This work has been requested for the upcoming exhibition of the artist's work being held at the Museo de Arte Moderno in Mexico City, April 2009.
Acquired from the artist by the previous owner (circa 1963)
Private Collection, Mexico City
Alice Rahon came to Mexico in 1939 with her husband, German painter Wolfgang Paalen at the invitation of Diego Rivera. Paalen, César Moro and André Breton organized the groundbreaking 1940 International Surrealist exhibition held at the Galería de Arte Mexicano which included works by Max Ernst, Yves Tanguy, Victor Brauner, Manuel Alvarez Bravo, Salvador Dalí, Rene Magritte, Wassily Kandinsky, Oscar Domínguez, Matta, Alberto Giacometti, Frida Kahlo, Hans Bellmer, Marcel Duchamp and André Masson. The Paalens soon became an active part of the émigré Surrealist artist group which fled Paris at the start of World War II, taking refuge in Mexico City.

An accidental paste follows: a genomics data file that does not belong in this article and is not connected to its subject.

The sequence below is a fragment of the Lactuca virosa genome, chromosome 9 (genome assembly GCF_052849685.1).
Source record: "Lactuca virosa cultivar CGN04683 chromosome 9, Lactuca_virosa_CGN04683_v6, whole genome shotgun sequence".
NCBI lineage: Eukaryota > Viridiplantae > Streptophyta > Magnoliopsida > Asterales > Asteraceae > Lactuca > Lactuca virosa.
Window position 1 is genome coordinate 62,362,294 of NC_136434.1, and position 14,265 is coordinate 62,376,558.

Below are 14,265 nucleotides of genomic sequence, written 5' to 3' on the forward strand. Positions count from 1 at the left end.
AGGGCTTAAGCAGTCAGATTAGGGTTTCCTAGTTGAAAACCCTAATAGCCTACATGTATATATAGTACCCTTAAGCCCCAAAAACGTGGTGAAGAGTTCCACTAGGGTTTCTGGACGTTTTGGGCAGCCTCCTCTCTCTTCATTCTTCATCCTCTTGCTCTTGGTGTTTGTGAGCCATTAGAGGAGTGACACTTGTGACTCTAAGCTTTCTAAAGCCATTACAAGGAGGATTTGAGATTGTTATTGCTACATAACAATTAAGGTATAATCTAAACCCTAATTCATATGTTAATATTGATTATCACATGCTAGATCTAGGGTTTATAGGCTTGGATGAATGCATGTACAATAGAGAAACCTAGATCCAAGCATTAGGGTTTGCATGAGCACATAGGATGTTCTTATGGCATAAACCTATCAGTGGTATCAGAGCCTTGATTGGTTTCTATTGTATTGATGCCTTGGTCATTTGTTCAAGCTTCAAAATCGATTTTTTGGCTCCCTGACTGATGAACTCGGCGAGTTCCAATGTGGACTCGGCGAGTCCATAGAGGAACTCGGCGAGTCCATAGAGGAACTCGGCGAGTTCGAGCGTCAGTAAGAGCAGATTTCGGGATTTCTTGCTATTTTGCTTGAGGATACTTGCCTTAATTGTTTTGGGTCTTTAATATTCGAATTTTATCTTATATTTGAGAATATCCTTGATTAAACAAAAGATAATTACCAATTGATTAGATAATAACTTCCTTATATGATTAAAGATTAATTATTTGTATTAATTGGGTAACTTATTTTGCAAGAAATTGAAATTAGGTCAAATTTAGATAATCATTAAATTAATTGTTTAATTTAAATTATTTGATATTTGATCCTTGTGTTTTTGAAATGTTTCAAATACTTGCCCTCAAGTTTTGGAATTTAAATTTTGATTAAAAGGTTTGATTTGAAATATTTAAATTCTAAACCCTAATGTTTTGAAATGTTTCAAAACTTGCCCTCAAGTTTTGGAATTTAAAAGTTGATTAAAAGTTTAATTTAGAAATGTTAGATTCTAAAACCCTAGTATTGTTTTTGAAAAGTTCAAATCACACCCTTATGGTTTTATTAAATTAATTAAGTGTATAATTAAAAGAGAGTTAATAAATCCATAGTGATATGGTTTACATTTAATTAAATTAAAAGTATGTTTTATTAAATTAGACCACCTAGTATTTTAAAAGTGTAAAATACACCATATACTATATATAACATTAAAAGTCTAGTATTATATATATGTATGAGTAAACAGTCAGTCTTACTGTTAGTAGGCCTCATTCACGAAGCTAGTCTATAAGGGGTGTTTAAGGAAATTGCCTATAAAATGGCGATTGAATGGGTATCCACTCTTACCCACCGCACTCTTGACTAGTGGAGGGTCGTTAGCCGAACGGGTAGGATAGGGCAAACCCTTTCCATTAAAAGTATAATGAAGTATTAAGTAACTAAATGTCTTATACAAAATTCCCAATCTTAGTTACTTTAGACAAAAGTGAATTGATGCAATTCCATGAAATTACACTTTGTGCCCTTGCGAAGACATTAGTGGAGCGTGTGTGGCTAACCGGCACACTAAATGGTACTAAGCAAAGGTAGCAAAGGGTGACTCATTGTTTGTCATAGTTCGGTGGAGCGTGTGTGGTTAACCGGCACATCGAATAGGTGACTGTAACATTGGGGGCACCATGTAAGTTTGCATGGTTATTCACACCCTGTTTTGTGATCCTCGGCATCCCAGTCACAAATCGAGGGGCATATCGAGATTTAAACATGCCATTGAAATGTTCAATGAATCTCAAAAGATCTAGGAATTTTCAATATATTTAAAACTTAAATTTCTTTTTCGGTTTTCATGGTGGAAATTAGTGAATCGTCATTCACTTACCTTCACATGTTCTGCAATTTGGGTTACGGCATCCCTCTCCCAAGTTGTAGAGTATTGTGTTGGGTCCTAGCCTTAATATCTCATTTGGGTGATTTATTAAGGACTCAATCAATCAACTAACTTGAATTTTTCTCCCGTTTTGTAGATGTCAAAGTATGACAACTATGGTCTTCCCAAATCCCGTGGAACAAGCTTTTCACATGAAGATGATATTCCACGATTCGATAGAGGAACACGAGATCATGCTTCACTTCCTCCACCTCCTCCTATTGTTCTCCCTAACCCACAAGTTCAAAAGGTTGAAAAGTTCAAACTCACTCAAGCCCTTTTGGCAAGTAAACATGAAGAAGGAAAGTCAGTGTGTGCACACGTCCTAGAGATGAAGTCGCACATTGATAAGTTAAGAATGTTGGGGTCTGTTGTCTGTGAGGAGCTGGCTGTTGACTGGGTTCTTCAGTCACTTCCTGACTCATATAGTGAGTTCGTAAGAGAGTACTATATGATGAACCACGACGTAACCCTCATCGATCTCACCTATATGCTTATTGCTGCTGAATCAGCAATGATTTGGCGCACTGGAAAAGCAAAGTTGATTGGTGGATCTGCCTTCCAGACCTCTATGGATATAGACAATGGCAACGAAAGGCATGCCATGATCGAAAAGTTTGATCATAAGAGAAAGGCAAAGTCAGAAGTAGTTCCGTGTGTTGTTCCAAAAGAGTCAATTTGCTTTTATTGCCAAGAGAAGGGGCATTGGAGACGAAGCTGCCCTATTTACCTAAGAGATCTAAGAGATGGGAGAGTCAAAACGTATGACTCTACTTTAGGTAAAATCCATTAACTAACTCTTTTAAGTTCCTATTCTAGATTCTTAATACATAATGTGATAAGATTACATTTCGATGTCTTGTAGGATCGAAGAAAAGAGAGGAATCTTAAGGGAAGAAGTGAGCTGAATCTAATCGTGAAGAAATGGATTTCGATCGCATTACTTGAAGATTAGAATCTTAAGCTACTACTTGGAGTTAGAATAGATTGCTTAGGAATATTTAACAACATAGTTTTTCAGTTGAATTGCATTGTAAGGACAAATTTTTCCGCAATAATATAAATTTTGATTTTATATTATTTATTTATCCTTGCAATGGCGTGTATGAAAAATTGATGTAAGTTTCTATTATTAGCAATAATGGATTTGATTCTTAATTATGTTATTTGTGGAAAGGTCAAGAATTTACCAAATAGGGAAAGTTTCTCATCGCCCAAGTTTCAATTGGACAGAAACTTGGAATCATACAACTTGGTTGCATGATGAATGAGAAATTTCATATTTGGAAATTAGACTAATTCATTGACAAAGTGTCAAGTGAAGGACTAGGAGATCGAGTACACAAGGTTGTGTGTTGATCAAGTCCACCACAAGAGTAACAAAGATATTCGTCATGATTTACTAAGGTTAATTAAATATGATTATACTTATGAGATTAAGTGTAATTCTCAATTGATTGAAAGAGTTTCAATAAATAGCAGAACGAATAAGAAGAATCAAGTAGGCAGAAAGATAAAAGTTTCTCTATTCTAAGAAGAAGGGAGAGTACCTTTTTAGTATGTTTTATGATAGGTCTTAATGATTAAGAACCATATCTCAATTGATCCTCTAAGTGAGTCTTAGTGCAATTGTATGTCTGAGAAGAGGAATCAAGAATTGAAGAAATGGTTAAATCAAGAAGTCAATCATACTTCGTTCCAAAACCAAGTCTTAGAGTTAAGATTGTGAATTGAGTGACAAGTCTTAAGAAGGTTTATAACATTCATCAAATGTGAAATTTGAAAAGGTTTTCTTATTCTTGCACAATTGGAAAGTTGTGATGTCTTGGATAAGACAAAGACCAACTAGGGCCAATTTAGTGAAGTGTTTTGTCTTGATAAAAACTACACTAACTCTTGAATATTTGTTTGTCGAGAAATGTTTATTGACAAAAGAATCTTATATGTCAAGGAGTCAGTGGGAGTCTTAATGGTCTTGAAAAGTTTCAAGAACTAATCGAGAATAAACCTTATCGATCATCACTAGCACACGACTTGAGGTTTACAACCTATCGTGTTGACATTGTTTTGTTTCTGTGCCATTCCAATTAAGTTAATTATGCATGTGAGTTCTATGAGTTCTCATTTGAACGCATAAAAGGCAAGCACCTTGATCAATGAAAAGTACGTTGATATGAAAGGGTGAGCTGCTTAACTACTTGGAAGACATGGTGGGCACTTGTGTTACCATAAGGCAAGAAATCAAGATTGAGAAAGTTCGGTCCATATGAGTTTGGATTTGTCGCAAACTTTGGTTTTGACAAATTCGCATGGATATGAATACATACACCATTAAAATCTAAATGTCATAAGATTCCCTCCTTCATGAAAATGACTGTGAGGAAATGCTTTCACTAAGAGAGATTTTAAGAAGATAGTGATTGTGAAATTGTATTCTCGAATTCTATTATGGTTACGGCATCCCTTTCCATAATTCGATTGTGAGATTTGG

Rahon had been a published poet in Paris and once in Mexico, she began to paint, developing an abstract lyrical style which combined primitive signs in landscapes infused with a playful spiritual quality reminiscent of Joan Miró and Paul Klee. Rahon and Paalen were later divorced and Rahon remained in Mexico City, immersing herself in the energetic artistic community there that included Leonora Carrington, Remedios Varo and Kati Horna.
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